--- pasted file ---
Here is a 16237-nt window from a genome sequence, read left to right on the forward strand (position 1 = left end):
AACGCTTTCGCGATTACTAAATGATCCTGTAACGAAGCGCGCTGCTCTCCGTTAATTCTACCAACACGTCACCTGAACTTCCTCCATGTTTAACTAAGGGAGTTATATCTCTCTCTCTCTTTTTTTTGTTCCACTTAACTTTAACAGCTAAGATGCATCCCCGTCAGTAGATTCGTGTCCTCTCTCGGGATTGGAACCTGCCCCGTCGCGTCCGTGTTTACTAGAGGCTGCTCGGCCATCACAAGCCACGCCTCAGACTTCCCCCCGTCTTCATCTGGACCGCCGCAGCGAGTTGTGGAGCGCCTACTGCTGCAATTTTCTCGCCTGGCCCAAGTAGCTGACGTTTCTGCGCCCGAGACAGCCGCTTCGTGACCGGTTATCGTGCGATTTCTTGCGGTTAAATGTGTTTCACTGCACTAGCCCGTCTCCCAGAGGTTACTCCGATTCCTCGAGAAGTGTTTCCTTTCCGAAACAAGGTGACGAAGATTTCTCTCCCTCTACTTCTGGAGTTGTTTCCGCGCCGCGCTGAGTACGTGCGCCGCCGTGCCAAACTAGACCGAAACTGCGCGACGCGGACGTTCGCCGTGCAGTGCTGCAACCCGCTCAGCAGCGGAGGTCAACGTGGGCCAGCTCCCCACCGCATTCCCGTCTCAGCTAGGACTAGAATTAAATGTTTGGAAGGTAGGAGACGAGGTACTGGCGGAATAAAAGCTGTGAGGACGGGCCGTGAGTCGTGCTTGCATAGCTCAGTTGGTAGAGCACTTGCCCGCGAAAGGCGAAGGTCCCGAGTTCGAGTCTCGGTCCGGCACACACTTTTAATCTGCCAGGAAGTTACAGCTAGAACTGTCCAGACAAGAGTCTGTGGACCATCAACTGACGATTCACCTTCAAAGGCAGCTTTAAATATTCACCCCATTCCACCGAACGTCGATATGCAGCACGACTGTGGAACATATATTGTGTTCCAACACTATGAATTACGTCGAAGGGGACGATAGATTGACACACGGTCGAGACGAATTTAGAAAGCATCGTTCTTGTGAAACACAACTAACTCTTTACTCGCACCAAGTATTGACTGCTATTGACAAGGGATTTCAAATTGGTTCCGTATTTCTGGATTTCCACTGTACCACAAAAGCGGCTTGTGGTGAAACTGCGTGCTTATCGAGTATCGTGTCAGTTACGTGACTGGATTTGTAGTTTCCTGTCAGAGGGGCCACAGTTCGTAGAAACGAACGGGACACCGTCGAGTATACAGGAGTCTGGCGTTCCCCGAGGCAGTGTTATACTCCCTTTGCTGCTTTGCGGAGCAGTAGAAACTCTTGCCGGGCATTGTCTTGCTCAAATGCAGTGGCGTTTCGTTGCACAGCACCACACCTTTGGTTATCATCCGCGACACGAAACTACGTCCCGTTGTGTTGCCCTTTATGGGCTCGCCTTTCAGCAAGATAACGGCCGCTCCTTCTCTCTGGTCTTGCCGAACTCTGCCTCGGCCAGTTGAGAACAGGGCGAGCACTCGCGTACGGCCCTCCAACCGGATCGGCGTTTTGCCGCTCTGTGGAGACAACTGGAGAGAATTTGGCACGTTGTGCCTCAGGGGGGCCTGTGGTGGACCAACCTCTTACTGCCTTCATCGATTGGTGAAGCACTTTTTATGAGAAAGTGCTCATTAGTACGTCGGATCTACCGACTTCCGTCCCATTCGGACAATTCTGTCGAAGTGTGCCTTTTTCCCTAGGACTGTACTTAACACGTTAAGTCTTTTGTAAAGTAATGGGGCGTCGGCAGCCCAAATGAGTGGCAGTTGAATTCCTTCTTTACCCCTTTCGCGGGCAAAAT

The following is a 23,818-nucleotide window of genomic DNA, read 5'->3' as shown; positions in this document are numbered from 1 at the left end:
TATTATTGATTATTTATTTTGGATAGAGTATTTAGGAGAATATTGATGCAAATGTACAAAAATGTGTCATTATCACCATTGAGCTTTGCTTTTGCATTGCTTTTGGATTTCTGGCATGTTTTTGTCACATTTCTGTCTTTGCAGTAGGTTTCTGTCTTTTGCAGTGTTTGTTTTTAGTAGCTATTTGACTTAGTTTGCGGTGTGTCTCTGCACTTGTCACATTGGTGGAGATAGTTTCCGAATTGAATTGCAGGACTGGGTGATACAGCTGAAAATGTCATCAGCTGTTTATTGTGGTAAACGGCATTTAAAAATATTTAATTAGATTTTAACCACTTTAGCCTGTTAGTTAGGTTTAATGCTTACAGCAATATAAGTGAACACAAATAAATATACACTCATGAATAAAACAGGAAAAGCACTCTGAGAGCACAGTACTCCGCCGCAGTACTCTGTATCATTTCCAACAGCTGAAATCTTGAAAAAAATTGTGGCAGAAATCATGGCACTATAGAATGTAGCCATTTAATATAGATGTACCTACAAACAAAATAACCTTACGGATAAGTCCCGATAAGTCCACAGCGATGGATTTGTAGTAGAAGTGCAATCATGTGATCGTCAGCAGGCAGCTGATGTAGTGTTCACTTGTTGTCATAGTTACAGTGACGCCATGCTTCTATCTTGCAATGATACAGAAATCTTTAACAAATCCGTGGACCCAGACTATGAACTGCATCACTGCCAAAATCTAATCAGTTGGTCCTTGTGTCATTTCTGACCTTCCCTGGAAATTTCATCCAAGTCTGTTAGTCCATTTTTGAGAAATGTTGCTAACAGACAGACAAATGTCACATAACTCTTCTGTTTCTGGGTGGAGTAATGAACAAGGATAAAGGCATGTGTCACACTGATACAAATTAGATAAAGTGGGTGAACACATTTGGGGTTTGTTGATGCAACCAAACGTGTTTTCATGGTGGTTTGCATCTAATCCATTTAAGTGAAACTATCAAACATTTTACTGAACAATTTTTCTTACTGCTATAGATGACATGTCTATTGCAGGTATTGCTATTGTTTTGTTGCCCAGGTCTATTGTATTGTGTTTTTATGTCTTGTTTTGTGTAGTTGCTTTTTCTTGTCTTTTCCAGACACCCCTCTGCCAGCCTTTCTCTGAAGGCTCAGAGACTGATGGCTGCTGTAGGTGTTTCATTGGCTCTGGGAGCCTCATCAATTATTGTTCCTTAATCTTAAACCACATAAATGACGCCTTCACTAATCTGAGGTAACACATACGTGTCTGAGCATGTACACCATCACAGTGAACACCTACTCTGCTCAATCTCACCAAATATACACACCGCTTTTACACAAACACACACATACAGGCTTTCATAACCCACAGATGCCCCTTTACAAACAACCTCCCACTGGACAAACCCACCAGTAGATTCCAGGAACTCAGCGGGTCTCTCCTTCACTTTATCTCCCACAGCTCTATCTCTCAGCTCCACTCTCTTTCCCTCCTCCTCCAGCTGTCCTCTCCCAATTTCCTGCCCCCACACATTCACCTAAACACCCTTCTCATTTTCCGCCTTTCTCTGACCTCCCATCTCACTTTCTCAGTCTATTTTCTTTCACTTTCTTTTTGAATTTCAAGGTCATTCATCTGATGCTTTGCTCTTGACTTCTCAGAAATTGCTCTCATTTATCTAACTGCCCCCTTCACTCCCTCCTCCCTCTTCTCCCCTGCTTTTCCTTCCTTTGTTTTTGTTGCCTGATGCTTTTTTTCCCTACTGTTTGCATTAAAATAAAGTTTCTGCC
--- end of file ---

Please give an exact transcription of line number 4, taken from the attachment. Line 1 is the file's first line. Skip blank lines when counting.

TATTATTGATTATTTATTTTGGATAGAGTATTTAGGAGAATATTGATGCAAATGTACAAAAATGTGTCATTATCACCATTGAGCTTTGCTTTTGCATTGCTTTTGGATTTCTGGCATGTTTTTGTCACATTTCTGTCTTTGCAGTAGGTTTCTGTCTTTTGCAGTGTTTGTTTTTAGTAGCTATTTGACTTAGTTTGCGGTGTGTCTCTGCACTTGTCACATTGGTGGAGATAGTTTCCGAATTGAATTGCAGGACTGGGTGATACAGCTGAAAATGTCATCAGCTGTTTATTGTGGTAAACGGCATTTAAAAATATTTAATTAGATTTTAACCACTTTAGCCTGTTAGTTAGGTTTAATGCTTACAGCAATATAAGTGAACACAAATAAATATACACTCATGAATAAAACAGGAAAAGCACTCTGAGAGCACAGTACTCCGCCGCAGTACTCTGTATCATTTCCAACAGCTGAAATCTTGAAAAAAATTGTGGCAGAAATCATGGCACTATAGAATGTAGCCATTTAATATAGATGTACCTACAAACAAAATAACCTTACGGATAAGTCCCGATAAGTCCACAGCGATGGATTTGTAGTAGAAGTGCAATCATGTGATCGTCAGCAGGCAGCTGATGTAGTGTTCACTTGTTGTCATAGTTACAGTGACGCCATGCTTCTATCTTGCAATGATACAGAAATCTTTAACAAATCCGTGGACCCAGACTATGAACTGCATCACTGCCAAAATCTAATCAGTTGGTCCTTGTGTCATTTCTGACCTTCCCTGGAAATTTCATCCAAGTCTGTTAGTCCATTTTTGAGAAATGTTGCTAACAGACAGACAAATGTCACATAACTCTTCTGTTTCTGGGTGGAGTAATGAACAAGGATAAAGGCATGTGTCACACTGATACAAATTAGATAAAGTGGGTGAACACATTTGGGGTTTGTTGATGCAACCAAACGTGTTTTCATGGTGGTTTGCATCTAATCCATTTAAGTGAAACTATCAAACATTTTACTGAACAATTTTTCTTACTGCTATAGATGACATGTCTATTGCAGGTATTGCTATTGTTTTGTTGCCCAGGTCTATTGTATTGTGTTTTTATGTCTTGTTTTGTGTAGTTGCTTTTTCTTGTCTTTTCCAGACACCCCTCTGCCAGCCTTTCTCTGAAGGCTCAGAGACTGATGGCTGCTGTAGGTGTTTCATTGGCTCTGGGAGCCTCATCAATTATTGTTCCTTAATCTTAAACCACATAAATGACGCCTTCACTAATCTGAGGTAACACATACGTGTCTGAGCATGTACACCATCACAGTGAACACCTACTCTGCTCAATCTCACCAAATATACACACCGCTTTTACACAAACACACACATACAGGCTTTCATAACCCACAGATGCCCCTTTACAAACAACCTCCCACTGGACAAACCCACCAGTAGATTCCAGGAACTCAGCGGGTCTCTCCTTCACTTTATCTCCCACAGCTCTATCTCTCAGCTCCACTCTCTTTCCCTCCTCCTCCAGCTGTCCTCTCCCAATTTCCTGCCCCCACACATTCACCTAAACACCCTTCTCATTTTCCGCCTTTCTCTGACCTCCCATCTCACTTTCTCAGTCTATTTTCTTTCACTTTCTTTTTGAATTTCAAGGTCATTCATCTGATGCTTTGCTCTTGACTTCTCAGAAATTGCTCTCATTTATCTAACTGCCCCCTTCACTCCCTCCTCCCTCTTCTCCCCTGCTTTTCCTTCCTTTGTTTTTGTTGCCTGATGCTTTTTTTCCCTACTGTTTGCATTAAAATAAAGTTTCTGCC